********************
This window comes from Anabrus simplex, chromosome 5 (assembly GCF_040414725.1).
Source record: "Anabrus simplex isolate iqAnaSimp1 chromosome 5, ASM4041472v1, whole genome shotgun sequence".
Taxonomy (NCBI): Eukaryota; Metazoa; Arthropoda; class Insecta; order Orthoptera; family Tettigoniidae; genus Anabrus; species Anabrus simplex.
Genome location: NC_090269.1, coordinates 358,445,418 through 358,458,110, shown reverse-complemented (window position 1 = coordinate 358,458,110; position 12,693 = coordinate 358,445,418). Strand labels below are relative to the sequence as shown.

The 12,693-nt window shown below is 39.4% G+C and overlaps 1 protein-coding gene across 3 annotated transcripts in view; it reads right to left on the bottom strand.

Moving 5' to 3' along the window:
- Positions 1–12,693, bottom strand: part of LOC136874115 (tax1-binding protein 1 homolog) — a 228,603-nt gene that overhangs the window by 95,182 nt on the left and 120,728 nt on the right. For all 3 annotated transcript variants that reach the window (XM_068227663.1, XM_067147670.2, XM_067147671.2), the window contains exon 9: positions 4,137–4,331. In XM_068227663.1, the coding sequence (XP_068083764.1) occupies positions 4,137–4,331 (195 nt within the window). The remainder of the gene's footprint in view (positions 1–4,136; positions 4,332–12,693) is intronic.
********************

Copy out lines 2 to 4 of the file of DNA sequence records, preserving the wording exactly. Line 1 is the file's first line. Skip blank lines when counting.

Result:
Source record: "Anabrus simplex isolate iqAnaSimp1 chromosome 5, ASM4041472v1, whole genome shotgun sequence".
Taxonomy (NCBI): Eukaryota; Metazoa; Arthropoda; class Insecta; order Orthoptera; family Tettigoniidae; genus Anabrus; species Anabrus simplex.
Genome location: NC_090269.1, coordinates 358,445,418 through 358,458,110, shown reverse-complemented (window position 1 = coordinate 358,458,110; position 12,693 = coordinate 358,445,418). Strand labels below are relative to the sequence as shown.